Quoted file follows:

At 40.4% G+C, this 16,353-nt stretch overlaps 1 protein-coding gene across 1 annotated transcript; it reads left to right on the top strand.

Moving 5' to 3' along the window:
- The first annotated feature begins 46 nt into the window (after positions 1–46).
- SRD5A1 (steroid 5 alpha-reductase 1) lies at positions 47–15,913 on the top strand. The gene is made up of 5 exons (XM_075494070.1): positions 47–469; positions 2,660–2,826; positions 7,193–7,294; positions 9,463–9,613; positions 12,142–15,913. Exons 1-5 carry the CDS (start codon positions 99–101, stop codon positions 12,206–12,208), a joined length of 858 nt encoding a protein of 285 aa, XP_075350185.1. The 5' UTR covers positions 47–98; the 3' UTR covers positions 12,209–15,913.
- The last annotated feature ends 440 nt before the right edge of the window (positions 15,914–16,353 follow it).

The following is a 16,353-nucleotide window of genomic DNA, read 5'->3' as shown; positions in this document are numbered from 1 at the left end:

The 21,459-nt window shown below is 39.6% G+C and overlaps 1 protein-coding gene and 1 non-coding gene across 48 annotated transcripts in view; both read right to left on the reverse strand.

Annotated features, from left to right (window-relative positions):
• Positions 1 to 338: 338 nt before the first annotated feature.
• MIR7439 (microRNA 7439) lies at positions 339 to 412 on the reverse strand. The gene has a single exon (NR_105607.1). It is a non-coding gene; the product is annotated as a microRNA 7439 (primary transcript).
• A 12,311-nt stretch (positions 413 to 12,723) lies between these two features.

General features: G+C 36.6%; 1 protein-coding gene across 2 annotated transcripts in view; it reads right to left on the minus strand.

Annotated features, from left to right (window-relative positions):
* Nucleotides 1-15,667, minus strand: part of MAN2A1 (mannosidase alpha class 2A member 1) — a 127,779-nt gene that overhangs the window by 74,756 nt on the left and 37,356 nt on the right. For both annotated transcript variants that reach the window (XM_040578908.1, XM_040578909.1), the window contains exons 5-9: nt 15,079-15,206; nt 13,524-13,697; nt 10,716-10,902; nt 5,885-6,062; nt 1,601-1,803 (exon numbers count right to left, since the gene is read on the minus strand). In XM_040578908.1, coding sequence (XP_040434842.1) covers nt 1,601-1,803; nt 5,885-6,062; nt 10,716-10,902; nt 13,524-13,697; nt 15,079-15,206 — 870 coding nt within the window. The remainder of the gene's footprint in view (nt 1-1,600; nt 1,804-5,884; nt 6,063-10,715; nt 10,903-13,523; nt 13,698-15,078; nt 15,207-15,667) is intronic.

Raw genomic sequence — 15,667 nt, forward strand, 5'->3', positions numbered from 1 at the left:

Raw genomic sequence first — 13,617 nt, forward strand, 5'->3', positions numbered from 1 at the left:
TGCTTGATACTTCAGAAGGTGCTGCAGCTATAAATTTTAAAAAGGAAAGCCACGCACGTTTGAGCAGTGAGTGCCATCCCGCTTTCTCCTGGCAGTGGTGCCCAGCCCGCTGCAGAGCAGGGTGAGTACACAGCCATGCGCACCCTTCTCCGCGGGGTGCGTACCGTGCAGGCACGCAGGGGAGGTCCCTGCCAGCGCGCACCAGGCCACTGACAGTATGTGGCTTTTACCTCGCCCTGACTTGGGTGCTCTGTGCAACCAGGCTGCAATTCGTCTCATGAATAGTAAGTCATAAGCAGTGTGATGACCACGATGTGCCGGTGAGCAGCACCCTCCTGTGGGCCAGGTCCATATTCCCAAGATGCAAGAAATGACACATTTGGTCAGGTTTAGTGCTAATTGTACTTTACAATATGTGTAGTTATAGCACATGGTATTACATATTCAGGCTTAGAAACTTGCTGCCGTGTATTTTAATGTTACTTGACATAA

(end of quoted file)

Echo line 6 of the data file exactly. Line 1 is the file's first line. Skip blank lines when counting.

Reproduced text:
The following is a 16,353-nucleotide window of genomic DNA, read 5'->3' as shown; positions in this document are numbered from 1 at the left end: